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In this two-part program broadcast this evening on Arte, Michaël Prazan deciphers the seventy years of the USSR’s existence in the light of one of its flagships. Illuminating.
After Gulag (s), broadcast in 2019 on France 2, documentary maker Michaël Prazan returns to Russian soil with a two-part documentary series retracing the history of the Soviet Union through that of the Red Army. Stirring up numerous archive images and illuminating written testimonies, the two shutters methodically pierce the propaganda and recreate the whirlwind of an insane century.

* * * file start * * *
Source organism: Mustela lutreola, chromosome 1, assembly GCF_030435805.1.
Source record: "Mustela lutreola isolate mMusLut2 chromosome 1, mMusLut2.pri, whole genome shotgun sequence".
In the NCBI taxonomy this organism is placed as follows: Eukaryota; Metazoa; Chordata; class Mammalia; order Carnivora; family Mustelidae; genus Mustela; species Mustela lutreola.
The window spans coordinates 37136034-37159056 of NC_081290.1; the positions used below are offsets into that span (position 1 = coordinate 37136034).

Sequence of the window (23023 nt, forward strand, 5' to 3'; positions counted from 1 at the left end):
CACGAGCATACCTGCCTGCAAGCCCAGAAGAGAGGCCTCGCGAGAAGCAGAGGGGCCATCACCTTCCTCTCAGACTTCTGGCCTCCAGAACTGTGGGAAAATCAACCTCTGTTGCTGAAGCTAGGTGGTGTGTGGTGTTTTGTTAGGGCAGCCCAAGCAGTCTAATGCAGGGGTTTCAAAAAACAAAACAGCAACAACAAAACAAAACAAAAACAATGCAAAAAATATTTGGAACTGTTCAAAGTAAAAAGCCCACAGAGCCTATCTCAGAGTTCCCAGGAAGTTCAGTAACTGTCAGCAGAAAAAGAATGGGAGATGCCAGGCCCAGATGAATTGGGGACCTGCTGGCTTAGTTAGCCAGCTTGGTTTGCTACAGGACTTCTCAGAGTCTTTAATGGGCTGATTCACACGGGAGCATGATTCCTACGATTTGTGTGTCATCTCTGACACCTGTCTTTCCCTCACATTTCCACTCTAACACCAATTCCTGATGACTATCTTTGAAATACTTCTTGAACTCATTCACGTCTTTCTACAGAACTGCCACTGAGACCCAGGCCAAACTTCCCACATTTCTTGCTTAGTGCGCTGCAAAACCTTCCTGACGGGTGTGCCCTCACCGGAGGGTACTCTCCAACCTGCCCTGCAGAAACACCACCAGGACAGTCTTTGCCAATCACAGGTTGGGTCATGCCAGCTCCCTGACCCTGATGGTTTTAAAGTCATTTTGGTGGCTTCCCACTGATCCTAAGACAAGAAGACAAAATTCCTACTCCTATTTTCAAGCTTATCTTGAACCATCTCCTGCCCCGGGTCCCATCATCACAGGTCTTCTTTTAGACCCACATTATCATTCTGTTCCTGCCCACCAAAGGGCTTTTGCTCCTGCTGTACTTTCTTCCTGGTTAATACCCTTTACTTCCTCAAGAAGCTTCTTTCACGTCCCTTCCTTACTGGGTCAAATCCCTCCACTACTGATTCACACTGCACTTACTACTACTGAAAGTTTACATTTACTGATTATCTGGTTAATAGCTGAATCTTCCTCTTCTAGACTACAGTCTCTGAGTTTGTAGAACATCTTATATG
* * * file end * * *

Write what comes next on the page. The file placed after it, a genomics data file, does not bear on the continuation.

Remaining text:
Why did you choose the Red Army as a subject of study? It is almost personal: my father, an orphan of the Holocaust, grew up in communism, brought up in a house of the Central Childhood Commission (CCE). This experience left a deep mark on him. He had a passion for the Red Army Choirs. Later he became acutely aware of the reality of Stalinism, of the very nature of the USSR, but he retained a cultural, sentimental attachment and a deep admiration for the Red Army. “We wouldn’t exist without them,” he kept telling me. And he was right. I have always considered that there was an injustice to be rectified: in Western Europe, and particularly in France, we knew next to nothing about Operation Barbarossa and the inhuman conflict that the Red Army had to face.
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